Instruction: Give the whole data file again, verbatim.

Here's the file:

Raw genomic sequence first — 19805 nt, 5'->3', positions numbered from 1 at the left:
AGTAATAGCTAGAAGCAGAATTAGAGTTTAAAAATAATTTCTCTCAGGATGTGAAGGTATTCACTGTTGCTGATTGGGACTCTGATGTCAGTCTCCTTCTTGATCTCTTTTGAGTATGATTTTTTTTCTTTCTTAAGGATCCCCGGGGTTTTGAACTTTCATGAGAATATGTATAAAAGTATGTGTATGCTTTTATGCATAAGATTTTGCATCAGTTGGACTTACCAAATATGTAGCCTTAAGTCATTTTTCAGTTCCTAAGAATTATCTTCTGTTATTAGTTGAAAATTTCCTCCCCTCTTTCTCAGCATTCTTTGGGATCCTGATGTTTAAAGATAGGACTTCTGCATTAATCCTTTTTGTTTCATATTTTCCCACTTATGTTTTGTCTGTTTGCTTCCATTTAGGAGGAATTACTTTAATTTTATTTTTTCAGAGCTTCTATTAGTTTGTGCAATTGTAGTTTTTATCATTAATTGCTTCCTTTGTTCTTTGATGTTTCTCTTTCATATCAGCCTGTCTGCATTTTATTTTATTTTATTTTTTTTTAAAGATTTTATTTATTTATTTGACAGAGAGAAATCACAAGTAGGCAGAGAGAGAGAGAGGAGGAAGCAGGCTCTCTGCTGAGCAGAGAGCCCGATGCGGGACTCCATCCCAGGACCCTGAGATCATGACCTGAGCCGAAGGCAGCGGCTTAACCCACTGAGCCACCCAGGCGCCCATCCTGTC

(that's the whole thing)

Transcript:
Raw genomic sequence first — 19805 nt, 5'->3', positions numbered from 1 at the left:
AGTAATAGCTAGAAGCAGAATTAGAGTTTAAAAATAATTTCTCTCAGGATGTGAAGGTATTCACTGTTGCTGATTGGGACTCTGATGTCAGTCTCCTTCTTGATCTCTTTTGAGTATGATTTTTTTTCTTTCTTAAGGATCCCCGGGGTTTTGAACTTTCATGAGAATATGTATAAAAGTATGTGTATGCTTTTATGCATAAGATTTTGCATCAGTTGGACTTACCAAATATGTAGCCTTAAGTCATTTTTCAGTTCCTAAGAATTATCTTCTGTTATTAGTTGAAAATTTCCTCCCCTCTTTCTCAGCATTCTTTGGGATCCTGATGTTTAAAGATAGGACTTCTGCATTAATCCTTTTTGTTTCATATTTTCCCACTTATGTTTTGTCTGTTTGCTTCCATTTAGGAGGAATTACTTTAATTTTATTTTTTCAGAGCTTCTATTAGTTTGTGCAATTGTAGTTTTTATCATTAATTGCTTCCTTTGTTCTTTGATGTTTCTCTTTCATATCAGCCTGTCTGCATTTTATTTTATTTTATTTTTTTTTAAAGATTTTATTTATTTATTTGACAGAGAGAAATCACAAGTAGGCAGAGAGAGAGAGAGGAGGAAGCAGGCTCTCTGCTGAGCAGAGAGCCCGATGCGGGACTCCATCCCAGGACCCTGAGATCATGACCTGAGCCGAAGGCAGCGGCTTAACCCACTGAGCCACCCAGGCGCCCATCCTGTC